The names of the drowned are J. Stephens and Robert Blyth of Owen Sound, Caldwell of Toronto; Taylor, of Simcoe; Chadwick, of Elora; Charles Canpbell, lived directly opposite where the accident occurred in Collingwood Township; Richard Rearden, wheelman, and William Row deck hand late of Devonshire, England.

John Stephens was one of the owners of the boat. He was a young man, and leaves a almost distracted widowed mother and a circle of relatives to mourn his sad death. Robert Blyth was a married man with a family of three children, whom he leaves beside a large family of relatives to mourn his untimely end. No doubt others all have other relatives to mourn their awful fate. The seas calming down towards evening, three fish boats went from Thornbury about 7 o'clock and took off those on the wreck. They reached Collingwood about 11 a.m. on Tuesday. The sea was running so high on Monday, when he tug went out to the wreck that they could see waves breaking over the propellor at a distance of nearly a mile. Up to this time none of the bodies have been recovered.

The vessel will no doubt be a total wreck. She was owned by Messrs Forhan, Cor... Johnson, Stephens and Miller, of this town and was insured for $12, 000.


About 11 o'clock, noon on Monday, Capt. Johnson came ashore to get relief; intending to land at Collingwood, but the sea was running so high they had to land at Nottawasaga Island, being compelled to jump out of the boat and wade ashore. The tug took a pump up on Tuesday, and it was put in her ready to light her as soon as the weather calms down sufficiently to enable a tug to take her off the rock.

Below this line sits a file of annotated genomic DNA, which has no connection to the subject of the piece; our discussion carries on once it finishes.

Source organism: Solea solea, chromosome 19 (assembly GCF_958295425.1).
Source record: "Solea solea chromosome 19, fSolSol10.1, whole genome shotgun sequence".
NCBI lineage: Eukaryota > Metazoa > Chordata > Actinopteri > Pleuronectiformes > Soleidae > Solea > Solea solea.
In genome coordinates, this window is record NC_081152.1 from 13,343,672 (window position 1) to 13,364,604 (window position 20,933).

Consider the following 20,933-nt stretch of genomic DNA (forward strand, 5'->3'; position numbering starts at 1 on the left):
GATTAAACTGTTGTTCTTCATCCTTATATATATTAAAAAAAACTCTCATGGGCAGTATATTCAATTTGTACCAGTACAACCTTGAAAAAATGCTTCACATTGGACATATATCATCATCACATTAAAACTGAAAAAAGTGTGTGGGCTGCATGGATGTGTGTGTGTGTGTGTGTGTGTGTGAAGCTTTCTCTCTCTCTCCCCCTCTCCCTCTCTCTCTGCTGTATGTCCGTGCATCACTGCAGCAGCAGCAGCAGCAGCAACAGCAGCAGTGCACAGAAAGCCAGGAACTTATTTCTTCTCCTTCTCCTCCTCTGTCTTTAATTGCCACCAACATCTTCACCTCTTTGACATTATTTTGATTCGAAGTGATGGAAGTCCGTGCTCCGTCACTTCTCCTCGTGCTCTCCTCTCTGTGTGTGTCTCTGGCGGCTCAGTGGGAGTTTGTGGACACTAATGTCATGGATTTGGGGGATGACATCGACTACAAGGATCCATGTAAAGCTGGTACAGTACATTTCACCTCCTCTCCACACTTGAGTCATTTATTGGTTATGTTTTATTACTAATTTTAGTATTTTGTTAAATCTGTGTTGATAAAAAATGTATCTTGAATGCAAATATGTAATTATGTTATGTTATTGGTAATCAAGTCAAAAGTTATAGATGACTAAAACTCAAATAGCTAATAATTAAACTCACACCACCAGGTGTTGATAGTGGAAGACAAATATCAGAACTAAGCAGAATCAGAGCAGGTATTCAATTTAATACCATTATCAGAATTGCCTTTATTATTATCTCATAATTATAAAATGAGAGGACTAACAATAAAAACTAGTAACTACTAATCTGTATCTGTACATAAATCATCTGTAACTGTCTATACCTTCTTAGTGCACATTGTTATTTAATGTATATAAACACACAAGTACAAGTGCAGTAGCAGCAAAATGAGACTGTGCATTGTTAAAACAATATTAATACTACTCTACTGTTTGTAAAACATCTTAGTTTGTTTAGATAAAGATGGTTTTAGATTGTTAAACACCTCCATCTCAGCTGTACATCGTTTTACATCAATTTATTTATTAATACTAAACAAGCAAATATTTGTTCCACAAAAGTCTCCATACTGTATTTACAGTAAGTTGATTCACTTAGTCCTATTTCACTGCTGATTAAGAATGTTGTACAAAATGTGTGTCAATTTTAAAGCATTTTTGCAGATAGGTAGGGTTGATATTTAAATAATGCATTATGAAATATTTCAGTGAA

The vessel is supposed to be nearly all right; but as yet the prospects of recovering the bodies is very poor indeed. A. M. Stephens has issued bills offering a reward of $200 for the recovery of the body of the late J.S. Stephens.

The Accident to the Chicora

The following appears in the Globe, signed by "Six Americans"

"The accident at about 3 o'clock p.m. of Wednesday, the 14th inst., near the middle of Bear Lake. It was snowing very heavily at the moment- so heavily that the shores were scarcely discernible. The vessel ran over two boulders, and then proceeded about three hundred feet beyond the second, when she struck a sunken ridge which raised her some two feet out of the water, on which she rested firmly at about midship. The only hole made in the bottom (so far as ascertained) was within the forward boiler compartment. This hole is quite large... The steamer is not materially injured, and no passengers, baggages, or freight were lost or seriously damaged...

The Chicora went ashore on the 14th last in a snow storm on Bear lake and injured her bottom so that she made water very fast. Steam pumps were procured and she got off when she started for Detroit where she will go into dry dock She passed Sarnia on Saturday morning last with the steam pumps working.